Seats filled to capacity for Amartya Sen’s address. Image copyright: Kiran Nazish

The hundreds of thousands of attendees listened to about 260 panelists spread across 175 sessions. Luminaries like novelist Jhumpa Lahiri, celebrity novelist and film maker Xiaolu Guo, philosopher Michael Sandel and classicist Mary Beard engaged hundreds in every hall simultaneously.

The programs at the festival were diverse, with leitmotifs of discussions on a variety of different topics, from the US troop withdrawal in Afghanistan to CIA’s war on terror, from female voices and women’s rights to India’s disappearing languages. The intriguingly-titled session “Who will rule the world?” had Professor Rana Mitter of the University of Oxford laying out China’s incontrovertible candidacy for superpower status. Sessions like “Democracy Dialogues” that included the author of “Why India Votes,” discussed India’s current challenges and new developments as a democracy.

Jonathan Franzen’s session with author Chandrahas Choudhury. Image copyright: Kiran Nazish

Jonathan Franzen’s session with author Chandrahas Choudhury. Image copyright: Kiran Nazish

The stunning Durbar Hall, full to capacity. Image copyright: Kiran Nazish.

The stunning Durbar Hall, full to capacity. Image copyright: Kiran Nazish.

This was the Jaipur Literature Festival’s biggest and most successful year to date, leaving participants with high expectations for next year’s event.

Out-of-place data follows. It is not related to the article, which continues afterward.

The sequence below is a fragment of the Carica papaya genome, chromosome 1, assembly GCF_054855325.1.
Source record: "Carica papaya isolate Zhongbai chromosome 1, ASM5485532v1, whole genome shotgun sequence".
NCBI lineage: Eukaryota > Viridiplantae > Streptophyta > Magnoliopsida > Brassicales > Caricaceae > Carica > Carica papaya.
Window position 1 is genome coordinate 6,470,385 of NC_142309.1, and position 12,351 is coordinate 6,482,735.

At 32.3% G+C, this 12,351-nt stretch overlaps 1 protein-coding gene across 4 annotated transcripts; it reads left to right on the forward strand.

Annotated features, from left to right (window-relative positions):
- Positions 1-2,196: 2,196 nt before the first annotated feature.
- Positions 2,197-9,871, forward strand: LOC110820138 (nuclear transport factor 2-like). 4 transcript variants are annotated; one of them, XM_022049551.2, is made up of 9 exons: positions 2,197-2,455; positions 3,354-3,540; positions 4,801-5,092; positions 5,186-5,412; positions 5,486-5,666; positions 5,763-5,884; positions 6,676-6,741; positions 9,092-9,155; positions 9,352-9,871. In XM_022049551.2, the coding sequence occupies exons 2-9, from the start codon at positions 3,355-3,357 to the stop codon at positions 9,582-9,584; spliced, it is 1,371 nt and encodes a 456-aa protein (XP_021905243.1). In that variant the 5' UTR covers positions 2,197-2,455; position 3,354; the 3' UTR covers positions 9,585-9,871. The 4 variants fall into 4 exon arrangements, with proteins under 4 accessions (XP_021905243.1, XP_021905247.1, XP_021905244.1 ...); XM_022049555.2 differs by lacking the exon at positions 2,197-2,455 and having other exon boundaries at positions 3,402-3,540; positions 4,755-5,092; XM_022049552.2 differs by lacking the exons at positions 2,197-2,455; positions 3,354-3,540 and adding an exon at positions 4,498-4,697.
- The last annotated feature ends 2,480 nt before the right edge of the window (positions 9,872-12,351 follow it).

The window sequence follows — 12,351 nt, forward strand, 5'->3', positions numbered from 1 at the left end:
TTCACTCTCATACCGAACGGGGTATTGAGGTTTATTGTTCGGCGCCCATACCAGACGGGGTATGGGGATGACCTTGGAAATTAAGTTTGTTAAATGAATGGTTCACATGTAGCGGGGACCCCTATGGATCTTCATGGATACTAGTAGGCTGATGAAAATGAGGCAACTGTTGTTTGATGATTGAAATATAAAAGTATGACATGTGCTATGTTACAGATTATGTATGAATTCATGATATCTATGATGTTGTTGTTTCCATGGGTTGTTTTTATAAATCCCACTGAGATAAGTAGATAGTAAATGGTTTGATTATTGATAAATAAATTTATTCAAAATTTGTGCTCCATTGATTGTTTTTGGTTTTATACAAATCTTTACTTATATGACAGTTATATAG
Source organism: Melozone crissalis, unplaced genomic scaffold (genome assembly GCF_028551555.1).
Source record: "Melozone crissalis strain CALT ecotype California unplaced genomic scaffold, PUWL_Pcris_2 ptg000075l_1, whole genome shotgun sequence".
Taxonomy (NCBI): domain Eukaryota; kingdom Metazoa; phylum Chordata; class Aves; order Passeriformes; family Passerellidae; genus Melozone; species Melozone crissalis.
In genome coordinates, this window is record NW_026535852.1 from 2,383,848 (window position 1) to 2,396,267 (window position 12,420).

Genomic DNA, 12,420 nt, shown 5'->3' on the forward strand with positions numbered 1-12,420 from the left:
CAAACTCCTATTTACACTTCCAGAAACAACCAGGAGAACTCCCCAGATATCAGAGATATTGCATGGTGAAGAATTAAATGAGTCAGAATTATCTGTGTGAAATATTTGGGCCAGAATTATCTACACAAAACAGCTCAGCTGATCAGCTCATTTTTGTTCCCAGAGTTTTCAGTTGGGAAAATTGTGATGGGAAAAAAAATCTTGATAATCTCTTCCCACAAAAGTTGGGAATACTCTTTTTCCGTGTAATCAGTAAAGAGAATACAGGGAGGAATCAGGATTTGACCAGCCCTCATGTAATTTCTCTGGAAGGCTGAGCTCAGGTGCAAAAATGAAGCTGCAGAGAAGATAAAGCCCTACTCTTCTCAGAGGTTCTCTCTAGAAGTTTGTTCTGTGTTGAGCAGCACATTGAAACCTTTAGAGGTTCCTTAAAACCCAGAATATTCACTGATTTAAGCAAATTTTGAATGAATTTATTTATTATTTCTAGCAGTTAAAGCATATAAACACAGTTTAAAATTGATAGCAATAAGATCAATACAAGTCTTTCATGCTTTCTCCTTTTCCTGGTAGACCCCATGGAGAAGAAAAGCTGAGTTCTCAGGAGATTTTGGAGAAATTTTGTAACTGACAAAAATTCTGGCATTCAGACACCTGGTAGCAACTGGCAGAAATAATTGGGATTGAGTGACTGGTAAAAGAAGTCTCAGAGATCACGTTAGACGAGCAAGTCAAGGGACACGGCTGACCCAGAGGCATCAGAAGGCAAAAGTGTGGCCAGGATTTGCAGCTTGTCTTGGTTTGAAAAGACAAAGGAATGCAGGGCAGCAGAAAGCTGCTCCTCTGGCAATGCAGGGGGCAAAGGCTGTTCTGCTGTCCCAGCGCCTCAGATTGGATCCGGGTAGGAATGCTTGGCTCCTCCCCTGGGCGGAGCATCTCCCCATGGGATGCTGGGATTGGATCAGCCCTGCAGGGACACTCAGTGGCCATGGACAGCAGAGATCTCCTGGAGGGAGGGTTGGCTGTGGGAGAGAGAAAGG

Kiran Nazish is a Pakistani journalist and academic, who currently teaches journalism at a university in India.

DWL interviews Bilal Tanweer at GALF 2013

The scatter here is too greatOnwards with our exclusive coverage of the IV Goa Arts and Literary Festival!

Somewhere between sessions and panel discussions, we caught up with Pakistani writer Bilal
Tanweer who was launching his debut novel The Scatter Here is Too Great at GALF 2013. Bilal is a writer, teacher and translator. He holds an MFA in Writing (Fiction) from Columbia University, and is the founder of the fantastic LUMS Young Writers Workshop and Short Story Contest, now entering its third year. The Scatter Here is Too Great was published by Random House India in November 2013.


Farheen Zehra (FZ)         Tell us a little about the book and the title. Why “The Scatter Here is Too Great”?